As in Allen and Boggs, we affirm the court's denial of Squires' motion to dismiss because Squires failed to carry his burden of alleging and proving that his guilty pleas in the prior proceedings were not made voluntarily and knowingly. Although Squires proffered testimony at the (c)(4) hearing to the effect that he did not understand his rights when he pled guilty to the prior petit thefts, his testimony was vague and simply a conclusion that was not supported by competent evidentiary facts. Even if we were to rule that such proffer should have been considered in passing on the motion to dismiss, it would have no impact upon the correctness of the court's denial of his motion to dismiss.
Since the propriety of the order denying dismissal is all that is properly before us, Squires' conviction and sentence for felony petit theft is affirmed.
Sheffield v. State, Case No. AT-299:
Sheffield was initially charged with felony petit theft, but the information did not specifically allege two prior convictions. The state filed a notice of intent to rely on two prior petit theft convictions to establish the reclassification of the charge to a felony. Both prior convictions were entered on October 7, 1981, one resulting from a September 1, 1981, offense and the other from an offense occurring on July 22, 1981. Sheffield moved to dismiss, alleging that the prior convictions were based on nolo pleas which could not be relied on by the state because of numerous constitutional violations, including failure to establish that the pleas were voluntarily and knowingly made. The state moved to quash the motion to dismiss and also filed a traverse and demurrer alleging that a (c)(4) motion to dismiss is not a proper means to test the validity of prior convictions and that the prior convictions were valid and sufficient to support the felony charge because Sheffield was represented by counsel. The court below granted Sheffield's motion to dismiss, finding that the prior convictions could not be relied upon by the state to reclassify the petit theft charge because they were based on invalid pleas obtained without the defendant being advised of (1) his right to a trial by jury, (2) his right to confront witnesses, (3) his right to remain silent, (4) the maximum penalty that could be imposed, and (5) because the court in each case failed to determine the factual basis for the plea. The state has appealed the granting of Sheffield's motion.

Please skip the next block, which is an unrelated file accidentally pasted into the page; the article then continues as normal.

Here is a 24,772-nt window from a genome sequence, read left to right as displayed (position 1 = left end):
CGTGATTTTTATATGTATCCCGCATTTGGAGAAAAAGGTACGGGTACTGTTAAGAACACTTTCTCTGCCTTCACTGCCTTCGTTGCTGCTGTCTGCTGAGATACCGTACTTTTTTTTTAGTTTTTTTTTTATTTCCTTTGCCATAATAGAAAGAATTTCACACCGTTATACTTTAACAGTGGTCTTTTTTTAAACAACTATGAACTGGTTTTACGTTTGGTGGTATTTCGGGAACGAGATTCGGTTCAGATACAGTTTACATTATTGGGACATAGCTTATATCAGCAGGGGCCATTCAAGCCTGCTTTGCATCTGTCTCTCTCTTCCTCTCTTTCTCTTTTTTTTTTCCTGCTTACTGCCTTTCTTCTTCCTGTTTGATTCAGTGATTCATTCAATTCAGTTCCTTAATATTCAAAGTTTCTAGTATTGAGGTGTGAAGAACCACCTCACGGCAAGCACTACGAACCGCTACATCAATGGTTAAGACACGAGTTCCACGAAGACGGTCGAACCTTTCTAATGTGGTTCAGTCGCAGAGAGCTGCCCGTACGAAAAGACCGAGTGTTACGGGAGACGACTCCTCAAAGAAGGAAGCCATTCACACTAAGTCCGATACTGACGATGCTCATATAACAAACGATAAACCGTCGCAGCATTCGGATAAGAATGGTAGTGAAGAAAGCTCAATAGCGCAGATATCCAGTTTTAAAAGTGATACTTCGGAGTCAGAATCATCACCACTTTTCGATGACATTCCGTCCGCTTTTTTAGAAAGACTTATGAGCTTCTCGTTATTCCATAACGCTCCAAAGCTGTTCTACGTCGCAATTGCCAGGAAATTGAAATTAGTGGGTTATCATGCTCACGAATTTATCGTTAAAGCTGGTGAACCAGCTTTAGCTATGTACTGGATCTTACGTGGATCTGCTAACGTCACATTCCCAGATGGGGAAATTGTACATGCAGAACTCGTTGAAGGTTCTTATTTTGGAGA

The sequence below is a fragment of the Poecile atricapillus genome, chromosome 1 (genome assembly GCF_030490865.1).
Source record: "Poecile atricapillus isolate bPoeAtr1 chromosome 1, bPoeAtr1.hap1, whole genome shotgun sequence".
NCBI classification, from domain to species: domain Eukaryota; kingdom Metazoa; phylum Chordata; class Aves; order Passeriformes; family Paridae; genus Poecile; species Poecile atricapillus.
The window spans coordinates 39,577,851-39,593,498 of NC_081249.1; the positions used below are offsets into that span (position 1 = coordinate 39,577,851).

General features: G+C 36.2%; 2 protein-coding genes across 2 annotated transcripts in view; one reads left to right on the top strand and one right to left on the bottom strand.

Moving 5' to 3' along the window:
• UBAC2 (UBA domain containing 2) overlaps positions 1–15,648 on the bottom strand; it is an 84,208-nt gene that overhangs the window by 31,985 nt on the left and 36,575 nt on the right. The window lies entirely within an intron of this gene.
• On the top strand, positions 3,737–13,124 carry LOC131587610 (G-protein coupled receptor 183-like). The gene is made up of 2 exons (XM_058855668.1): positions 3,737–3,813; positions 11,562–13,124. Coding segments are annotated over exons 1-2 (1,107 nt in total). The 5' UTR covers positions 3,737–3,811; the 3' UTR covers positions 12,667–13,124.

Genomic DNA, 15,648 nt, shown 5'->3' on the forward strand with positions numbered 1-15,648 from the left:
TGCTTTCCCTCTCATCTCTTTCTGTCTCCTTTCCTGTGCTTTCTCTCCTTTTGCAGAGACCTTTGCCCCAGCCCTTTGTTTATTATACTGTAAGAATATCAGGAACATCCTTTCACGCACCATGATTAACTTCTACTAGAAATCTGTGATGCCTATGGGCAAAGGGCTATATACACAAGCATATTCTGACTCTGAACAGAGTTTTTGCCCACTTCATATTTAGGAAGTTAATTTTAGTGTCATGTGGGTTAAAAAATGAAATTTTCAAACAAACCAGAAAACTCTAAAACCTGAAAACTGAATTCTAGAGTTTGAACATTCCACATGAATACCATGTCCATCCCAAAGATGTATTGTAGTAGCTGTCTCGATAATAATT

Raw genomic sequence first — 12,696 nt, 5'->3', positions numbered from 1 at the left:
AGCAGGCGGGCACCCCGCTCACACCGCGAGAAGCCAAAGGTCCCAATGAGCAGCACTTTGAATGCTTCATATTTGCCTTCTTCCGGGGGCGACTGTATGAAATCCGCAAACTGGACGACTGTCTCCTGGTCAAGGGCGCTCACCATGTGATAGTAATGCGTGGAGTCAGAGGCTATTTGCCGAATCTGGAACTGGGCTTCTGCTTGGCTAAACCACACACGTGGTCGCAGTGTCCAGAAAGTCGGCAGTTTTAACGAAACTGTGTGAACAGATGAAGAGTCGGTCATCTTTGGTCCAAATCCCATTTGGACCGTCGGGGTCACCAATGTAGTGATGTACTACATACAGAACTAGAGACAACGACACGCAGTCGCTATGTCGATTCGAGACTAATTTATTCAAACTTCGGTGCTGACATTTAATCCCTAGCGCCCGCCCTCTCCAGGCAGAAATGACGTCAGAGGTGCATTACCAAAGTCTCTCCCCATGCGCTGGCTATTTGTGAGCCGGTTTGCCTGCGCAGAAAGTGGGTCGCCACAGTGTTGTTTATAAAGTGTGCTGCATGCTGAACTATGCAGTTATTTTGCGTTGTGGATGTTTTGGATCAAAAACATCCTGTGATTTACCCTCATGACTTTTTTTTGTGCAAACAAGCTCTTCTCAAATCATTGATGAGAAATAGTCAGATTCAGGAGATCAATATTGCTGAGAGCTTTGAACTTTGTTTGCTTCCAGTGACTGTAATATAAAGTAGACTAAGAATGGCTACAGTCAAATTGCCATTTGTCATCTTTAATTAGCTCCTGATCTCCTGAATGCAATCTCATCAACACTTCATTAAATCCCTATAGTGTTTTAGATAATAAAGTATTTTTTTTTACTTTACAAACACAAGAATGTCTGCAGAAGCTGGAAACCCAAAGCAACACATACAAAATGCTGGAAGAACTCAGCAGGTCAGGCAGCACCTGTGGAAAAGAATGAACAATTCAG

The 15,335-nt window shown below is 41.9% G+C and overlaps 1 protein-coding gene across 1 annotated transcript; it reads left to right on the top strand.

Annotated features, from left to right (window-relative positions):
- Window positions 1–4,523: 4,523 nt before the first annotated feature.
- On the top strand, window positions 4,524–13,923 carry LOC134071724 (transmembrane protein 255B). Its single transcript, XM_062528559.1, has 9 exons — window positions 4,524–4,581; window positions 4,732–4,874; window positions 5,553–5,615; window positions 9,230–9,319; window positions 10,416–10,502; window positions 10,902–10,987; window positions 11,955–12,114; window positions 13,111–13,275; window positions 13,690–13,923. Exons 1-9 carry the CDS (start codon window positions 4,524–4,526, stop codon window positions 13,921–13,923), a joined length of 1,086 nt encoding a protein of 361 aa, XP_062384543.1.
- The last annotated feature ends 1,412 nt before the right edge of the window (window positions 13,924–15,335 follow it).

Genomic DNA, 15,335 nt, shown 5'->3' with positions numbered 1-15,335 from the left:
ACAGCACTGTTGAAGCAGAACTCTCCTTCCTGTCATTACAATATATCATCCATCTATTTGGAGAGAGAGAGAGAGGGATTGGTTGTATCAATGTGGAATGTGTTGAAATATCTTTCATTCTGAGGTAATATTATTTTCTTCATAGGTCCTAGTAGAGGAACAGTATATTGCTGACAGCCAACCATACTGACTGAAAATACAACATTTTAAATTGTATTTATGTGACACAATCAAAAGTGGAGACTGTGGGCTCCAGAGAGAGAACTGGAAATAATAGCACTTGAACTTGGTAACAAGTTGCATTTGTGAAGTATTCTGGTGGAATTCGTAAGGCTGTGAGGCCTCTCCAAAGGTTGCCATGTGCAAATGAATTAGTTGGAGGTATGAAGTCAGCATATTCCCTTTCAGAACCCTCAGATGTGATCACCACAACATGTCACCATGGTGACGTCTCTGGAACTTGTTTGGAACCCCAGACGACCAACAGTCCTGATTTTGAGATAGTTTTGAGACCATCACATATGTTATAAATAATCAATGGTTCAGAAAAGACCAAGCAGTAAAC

We hold that the court below erred in granting the motion to dismiss on the grounds stated because Sheffield failed to allege and prove specific facts showing that his guilty plea was not made voluntarily and knowingly or that he was unaware of the maximum penalty that could be imposed. The failure of the courts in the prior proceedings to determine a factual basis for the guilty pleas is not an error of such fundamental constitutional proportions that it requires an otherwise valid conviction to be rendered unreliable and void in collateral proceedings.
Although the grounds stated by the circuit court for dismissing Sheffield's charge were insufficient, we nevertheless affirm the order of dismissal on the ground that the information was jurisdictionally defective for failing to specifically allege the two prior petit theft convictions as essential elements. Phillips v. State, supra. We certify as a question of great public importance the same question certified in O'Neal v. State, 444 So.2d 1142 (Fla. 1st DCA 1984).
Brookins v. State, Case No. AT-311:
The relevant facts of this case are substantially similar to the facts in Sheffield v. State. Brookins' motion was granted on substantially the same grounds, and the state has appealed. In accordance with our holding in Sheffield, the dismissal of the charges against Brookins is likewise affirmed. We certify as a question of great public importance the same question certified in O'Neal v. State, supra.
ERVIN, C.J., and BOOTH, J., concur.